Through the spread of flyers across Instagram stories and feeds, the self-defense and assertiveness workshops gained popularity among not just New York City students, but people of different ages and backgrounds, especially queer, trans, and BIPOC.
Khoo-Miller in full self-defense gear. Courtesy: Isabelle Khoo-Miller. By Elaine Khoo
When the Spring 2020 semester started, Khoo-Miller brought the new self-defense gear back to their apartment in the East Village and continued teaching workshops. However, in-person sessions shuttered quickly once the coronavirus pandemic began.
“I quite miss it [being in-person]. It’s so fun for me because you see people really realize that they’re capable of fighting. A lot of people are like, “I’m small. I’m weak. There’s no way I’m going to be able to fight a six-foot, 250-pound man. The self-defense that we do is like, “I don’t care who it is, you can win.”Isabelle Khoo-Miller
Khoo-Miller holds the self-defense and assertiveness workshops almost every other week. On Sundays, they hold an LGBTQ+ and BIPOC centered healing circle, and every Thursday, they hold the men’s accountability and healing circle.
Why Khoo-Miller began the healing circles
Khoo-Miller began the healing circle in tandem with the self-defense and assertiveness workshops because they felt the need to create a space that could help people heal and process the trauma they have experienced. “So much of what would come up during the self-defense classes was trauma. So much trauma came up all the time, especially around sexual violence, by the nature of the class,” Khoo-Miller said.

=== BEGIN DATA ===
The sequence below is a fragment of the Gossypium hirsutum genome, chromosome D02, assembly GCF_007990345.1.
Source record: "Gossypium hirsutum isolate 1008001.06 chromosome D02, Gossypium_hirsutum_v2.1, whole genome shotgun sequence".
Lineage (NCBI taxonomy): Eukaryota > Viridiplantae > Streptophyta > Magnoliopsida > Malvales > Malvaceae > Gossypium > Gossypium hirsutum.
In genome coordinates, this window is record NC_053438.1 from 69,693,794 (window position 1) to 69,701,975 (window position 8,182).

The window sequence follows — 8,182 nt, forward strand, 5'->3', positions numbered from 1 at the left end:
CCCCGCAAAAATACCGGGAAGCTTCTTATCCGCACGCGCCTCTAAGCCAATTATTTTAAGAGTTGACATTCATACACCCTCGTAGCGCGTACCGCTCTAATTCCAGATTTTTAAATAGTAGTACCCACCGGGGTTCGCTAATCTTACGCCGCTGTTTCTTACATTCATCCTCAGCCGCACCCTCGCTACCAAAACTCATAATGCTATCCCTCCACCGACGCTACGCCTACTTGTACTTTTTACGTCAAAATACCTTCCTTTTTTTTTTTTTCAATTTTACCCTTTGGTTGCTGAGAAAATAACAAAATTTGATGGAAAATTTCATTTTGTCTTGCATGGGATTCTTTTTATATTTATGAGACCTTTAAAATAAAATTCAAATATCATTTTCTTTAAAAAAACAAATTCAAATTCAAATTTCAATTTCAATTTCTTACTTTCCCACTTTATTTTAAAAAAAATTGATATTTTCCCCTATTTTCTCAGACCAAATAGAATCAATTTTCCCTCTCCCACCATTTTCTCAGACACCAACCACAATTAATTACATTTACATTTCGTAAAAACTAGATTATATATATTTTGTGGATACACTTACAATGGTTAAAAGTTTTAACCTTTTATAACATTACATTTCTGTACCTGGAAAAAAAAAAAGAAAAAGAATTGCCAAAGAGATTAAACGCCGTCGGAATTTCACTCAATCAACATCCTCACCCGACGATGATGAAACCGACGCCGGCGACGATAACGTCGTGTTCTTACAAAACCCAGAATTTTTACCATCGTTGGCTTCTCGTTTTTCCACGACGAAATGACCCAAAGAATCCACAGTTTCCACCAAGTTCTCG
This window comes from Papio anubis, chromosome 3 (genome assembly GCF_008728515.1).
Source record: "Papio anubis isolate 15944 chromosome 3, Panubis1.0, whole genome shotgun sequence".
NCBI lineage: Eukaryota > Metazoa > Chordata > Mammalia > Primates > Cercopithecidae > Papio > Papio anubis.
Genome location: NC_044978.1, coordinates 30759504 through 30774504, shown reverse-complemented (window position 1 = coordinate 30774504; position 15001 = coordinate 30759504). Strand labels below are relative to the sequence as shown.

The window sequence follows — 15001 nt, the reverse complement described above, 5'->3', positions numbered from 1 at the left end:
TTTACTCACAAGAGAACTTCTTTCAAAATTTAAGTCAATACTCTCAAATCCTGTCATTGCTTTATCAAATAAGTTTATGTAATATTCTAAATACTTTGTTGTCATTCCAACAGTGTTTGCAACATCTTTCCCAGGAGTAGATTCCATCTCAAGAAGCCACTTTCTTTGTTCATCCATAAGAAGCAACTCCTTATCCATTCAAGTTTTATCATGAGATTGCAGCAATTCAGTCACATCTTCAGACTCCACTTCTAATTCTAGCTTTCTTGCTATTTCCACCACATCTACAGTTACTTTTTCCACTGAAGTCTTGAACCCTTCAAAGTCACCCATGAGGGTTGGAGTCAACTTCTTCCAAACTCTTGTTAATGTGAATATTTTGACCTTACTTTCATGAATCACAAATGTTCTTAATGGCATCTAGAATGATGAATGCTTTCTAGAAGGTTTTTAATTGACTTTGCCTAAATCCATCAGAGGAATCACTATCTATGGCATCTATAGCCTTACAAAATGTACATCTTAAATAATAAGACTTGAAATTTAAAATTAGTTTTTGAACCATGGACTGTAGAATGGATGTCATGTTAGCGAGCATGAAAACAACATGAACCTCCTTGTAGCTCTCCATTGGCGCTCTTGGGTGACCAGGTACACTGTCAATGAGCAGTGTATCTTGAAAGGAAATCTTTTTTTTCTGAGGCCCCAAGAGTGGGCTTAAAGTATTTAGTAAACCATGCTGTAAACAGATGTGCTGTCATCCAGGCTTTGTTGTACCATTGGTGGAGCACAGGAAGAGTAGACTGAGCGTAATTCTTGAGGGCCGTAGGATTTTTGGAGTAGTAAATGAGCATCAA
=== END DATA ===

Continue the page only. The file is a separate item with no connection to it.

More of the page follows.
In a Sunday healing circle on July 26th, Quentin Washington, 21, a senior film student at Lawrence University in Wisconsin, shared he had been carrying guilt from hurting someone close to him by not respecting their boundaries and not realizing he had done so.
Washington, who identifies as a transmasculine person, saw a flyer for Khoo-Miller’s Sunday circle promoted on one of his friend’s Instagram stories and decided to join the session. “I was looking for a support group to just talk to people and get to know new folks and talk about healing in different forms,” Washington said.
In the future, he plans to attend the men’s circle too. “I think that it would be useful to talk to men across the spectrum about their healing for them because often men don’t really talk about healing or feeling,” Washington said.
What does it look like to hold men accountable?
One of Khoo-Miller’s goals when creating the men’s accountability and healing circle was to encourage men to be open and honest with sharing their feelings and experiences. During the circles, they share their stories, guilt, and trauma through a mix of journaling, light meditation, and breath-work. Khoo-Miller breaks down consent and the generational impact of sexual violence and centers the survivor in the accountability work. The goal is to figure out what genuine change and growth – that is not reliant on the survivors – can look like.